This is going to sound really strange coming from me, but … (deep breath) … Donald Trump is right about due process. Granted, "due process" is probably just a phrase Trump overheard on an episode of Law and Order, or maybe from one of his cadre of attorneys. But the source being whatever it may, when you're right, you're right. The US Constitution guarantees due process prior to the deprivation of “life, liberty, or property”. For that reason alone, Trump is right, even if only in a stopped-clock-twice-a-day manner, about the criticality of due process. Furthermore, we should understand a few things up front, one about professional relationships between men and women, another about free speech, and third about the economics of legal defense and the implications for the practical avail
I am re-publishing this post from February of 2015 on former Chief Justice Roy Moore, now that he may succeed to Attorney General Sessions' old Senate seat, amid the controversy of his alleged sexual peccadilloes regarding underage women. The question I would invite you to ponder as you read it is Is this really the best the Republican Party -- the Party of Lincoln, the Party of Emancipation, the part of Reconstruction -- can do?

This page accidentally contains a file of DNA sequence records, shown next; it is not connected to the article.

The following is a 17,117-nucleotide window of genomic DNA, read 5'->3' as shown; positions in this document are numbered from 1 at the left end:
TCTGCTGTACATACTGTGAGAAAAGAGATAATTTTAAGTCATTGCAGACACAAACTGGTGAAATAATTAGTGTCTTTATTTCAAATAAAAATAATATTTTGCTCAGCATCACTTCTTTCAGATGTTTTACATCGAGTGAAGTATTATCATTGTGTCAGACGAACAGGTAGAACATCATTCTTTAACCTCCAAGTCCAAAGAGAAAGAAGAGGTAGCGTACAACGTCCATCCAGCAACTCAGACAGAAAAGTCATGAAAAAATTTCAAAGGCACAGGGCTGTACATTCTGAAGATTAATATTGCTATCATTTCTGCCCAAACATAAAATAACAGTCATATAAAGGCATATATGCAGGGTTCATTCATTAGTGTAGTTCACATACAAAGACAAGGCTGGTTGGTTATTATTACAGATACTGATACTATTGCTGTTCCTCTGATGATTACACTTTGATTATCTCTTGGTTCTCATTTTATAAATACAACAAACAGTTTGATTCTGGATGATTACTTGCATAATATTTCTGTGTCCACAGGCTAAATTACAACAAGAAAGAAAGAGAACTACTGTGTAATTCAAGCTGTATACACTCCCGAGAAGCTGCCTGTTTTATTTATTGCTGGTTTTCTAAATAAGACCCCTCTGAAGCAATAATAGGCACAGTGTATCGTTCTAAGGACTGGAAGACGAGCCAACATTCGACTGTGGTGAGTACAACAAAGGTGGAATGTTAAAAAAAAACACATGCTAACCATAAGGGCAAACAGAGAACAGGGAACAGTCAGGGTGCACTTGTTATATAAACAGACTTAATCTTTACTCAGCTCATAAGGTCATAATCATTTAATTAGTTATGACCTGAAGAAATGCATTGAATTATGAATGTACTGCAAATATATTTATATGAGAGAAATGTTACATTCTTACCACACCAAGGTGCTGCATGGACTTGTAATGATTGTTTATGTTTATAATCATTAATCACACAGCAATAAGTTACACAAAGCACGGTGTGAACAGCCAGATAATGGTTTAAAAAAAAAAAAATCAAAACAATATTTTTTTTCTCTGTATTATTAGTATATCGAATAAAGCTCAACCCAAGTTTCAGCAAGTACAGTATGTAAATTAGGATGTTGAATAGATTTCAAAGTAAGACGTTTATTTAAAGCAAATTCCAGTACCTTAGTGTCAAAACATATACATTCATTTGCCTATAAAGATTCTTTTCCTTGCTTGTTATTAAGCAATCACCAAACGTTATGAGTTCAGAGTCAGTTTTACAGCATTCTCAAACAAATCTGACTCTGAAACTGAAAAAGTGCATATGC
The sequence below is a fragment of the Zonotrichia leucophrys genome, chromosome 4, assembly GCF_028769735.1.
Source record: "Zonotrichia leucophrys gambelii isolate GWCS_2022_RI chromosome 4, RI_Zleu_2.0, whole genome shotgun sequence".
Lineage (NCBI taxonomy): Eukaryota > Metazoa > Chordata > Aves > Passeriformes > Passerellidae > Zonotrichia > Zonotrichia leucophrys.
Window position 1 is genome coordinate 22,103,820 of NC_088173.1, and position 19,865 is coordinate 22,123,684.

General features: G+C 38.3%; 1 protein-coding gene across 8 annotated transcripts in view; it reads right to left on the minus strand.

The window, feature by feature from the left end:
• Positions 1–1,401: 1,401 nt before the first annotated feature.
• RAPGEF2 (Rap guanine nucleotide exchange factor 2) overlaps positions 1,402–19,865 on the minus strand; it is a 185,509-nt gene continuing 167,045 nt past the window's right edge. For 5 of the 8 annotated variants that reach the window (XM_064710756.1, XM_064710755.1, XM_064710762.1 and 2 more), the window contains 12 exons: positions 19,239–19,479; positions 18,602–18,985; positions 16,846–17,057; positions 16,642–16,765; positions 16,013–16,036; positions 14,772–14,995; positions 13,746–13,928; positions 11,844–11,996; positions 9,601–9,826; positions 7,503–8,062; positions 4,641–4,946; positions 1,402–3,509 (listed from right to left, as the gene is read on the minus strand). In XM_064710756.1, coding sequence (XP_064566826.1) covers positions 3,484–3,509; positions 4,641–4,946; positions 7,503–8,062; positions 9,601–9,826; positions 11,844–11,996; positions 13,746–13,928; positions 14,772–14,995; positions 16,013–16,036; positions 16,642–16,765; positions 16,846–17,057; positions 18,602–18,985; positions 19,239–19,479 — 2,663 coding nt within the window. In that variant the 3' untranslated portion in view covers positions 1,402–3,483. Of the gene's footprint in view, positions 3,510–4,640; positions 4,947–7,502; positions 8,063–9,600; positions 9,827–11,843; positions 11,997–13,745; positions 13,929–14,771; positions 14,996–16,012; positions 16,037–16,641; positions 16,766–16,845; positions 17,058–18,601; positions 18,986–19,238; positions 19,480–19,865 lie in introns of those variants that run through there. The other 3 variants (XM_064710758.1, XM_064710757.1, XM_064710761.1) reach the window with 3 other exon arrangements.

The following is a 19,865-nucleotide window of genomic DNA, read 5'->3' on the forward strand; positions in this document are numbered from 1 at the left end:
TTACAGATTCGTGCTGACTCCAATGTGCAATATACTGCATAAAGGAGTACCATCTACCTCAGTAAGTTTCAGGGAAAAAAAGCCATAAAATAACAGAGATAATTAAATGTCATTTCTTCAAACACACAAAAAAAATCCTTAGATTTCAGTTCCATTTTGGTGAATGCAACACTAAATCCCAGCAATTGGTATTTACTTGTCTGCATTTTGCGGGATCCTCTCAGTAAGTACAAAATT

The inimitable Chief Justice Roy Moore of the Alabama Supreme Court – the same Judge Moore who in 2003 attempted to retain the marble monument of the 10 Commandments in the Alabama judicial building – is in the news again, this time asserting the Augustinian roots of his preference for theocracy over secular, constitutional, religion-neutral republican gove
I have a lot of friends who are immigrants, many of whom are Muslim, and an at-least-equal number of friends who are native-born Americans (several of whom are also Muslim). Among many in both groups are people who express confidence in the US Constitution to serve as a bulwark against any abuse or deprivation of civil rights and constitutional liberties on the part of the new Administration. Without exception, they have an almost religious reverence for the Constitution as the secular equivalent of Martin Luther’s “mighty fortress”. As someone who also reveres the Constitution – a secular faith I came to rather late in life -- and who shares that almost-religious regard for the Document, I have no wish to disabuse them of this attitude. But I want their reverence to be a historical